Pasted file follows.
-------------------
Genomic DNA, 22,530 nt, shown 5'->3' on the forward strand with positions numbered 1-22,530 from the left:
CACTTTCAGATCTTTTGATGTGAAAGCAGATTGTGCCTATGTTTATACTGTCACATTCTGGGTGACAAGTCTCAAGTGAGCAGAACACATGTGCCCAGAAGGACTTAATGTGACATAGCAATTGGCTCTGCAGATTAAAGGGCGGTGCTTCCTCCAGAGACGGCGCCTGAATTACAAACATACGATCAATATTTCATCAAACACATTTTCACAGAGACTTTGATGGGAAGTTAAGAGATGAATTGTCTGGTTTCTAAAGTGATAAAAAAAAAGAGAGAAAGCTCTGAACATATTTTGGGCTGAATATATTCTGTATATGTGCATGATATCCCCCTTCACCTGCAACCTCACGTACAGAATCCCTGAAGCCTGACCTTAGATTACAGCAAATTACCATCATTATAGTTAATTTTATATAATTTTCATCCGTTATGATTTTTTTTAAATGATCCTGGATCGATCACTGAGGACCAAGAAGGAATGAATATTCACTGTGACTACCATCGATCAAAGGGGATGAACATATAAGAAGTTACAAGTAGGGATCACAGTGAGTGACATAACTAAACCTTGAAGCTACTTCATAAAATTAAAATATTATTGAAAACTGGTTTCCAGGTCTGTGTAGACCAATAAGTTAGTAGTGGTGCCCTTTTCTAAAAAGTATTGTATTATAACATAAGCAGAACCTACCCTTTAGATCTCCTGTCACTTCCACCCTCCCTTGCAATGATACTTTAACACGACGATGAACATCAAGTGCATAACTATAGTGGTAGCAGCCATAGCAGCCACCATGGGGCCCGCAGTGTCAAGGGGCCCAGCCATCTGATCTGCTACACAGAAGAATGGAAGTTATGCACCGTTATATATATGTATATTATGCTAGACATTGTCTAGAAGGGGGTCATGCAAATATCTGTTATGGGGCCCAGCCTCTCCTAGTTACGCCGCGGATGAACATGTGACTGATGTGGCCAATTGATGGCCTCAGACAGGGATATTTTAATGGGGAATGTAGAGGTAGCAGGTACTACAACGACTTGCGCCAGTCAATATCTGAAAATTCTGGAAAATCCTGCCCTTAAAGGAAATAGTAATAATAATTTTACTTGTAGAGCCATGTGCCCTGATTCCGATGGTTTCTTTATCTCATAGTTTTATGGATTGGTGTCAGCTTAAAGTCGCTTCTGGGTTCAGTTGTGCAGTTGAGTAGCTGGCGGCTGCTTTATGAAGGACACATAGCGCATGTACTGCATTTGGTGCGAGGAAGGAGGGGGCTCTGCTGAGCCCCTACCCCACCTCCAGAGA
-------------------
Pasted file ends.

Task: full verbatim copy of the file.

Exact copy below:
Genomic DNA, 22,530 nt, shown 5'->3' on the forward strand with positions numbered 1-22,530 from the left:
CACTTTCAGATCTTTTGATGTGAAAGCAGATTGTGCCTATGTTTATACTGTCACATTCTGGGTGACAAGTCTCAAGTGAGCAGAACACATGTGCCCAGAAGGACTTAATGTGACATAGCAATTGGCTCTGCAGATTAAAGGGCGGTGCTTCCTCCAGAGACGGCGCCTGAATTACAAACATACGATCAATATTTCATCAAACACATTTTCACAGAGACTTTGATGGGAAGTTAAGAGATGAATTGTCTGGTTTCTAAAGTGATAAAAAAAAAGAGAGAAAGCTCTGAACATATTTTGGGCTGAATATATTCTGTATATGTGCATGATATCCCCCTTCACCTGCAACCTCACGTACAGAATCCCTGAAGCCTGACCTTAGATTACAGCAAATTACCATCATTATAGTTAATTTTATATAATTTTCATCCGTTATGATTTTTTTTAAATGATCCTGGATCGATCACTGAGGACCAAGAAGGAATGAATATTCACTGTGACTACCATCGATCAAAGGGGATGAACATATAAGAAGTTACAAGTAGGGATCACAGTGAGTGACATAACTAAACCTTGAAGCTACTTCATAAAATTAAAATATTATTGAAAACTGGTTTCCAGGTCTGTGTAGACCAATAAGTTAGTAGTGGTGCCCTTTTCTAAAAAGTATTGTATTATAACATAAGCAGAACCTACCCTTTAGATCTCCTGTCACTTCCACCCTCCCTTGCAATGATACTTTAACACGACGATGAACATCAAGTGCATAACTATAGTGGTAGCAGCCATAGCAGCCACCATGGGGCCCGCAGTGTCAAGGGGCCCAGCCATCTGATCTGCTACACAGAAGAATGGAAGTTATGCACCGTTATATATATGTATATTATGCTAGACATTGTCTAGAAGGGGGTCATGCAAATATCTGTTATGGGGCCCAGCCTCTCCTAGTTACGCCGCGGATGAACATGTGACTGATGTGGCCAATTGATGGCCTCAGACAGGGATATTTTAATGGGGAATGTAGAGGTAGCAGGTACTACAACGACTTGCGCCAGTCAATATCTGAAAATTCTGGAAAATCCTGCCCTTAAAGGAAATAGTAATAATAATTTTACTTGTAGAGCCATGTGCCCTGATTCCGATGGTTTCTTTATCTCATAGTTTTATGGATTGGTGTCAGCTTAAAGTCGCTTCTGGGTTCAGTTGTGCAGTTGAGTAGCTGGCGGCTGCTTTATGAAGGACACATAGCGCATGTACTGCATTTGGTGCGAGGAAGGAGGGGGCTCTGCTGAGCCCCTACCCCACCTCCAGAGA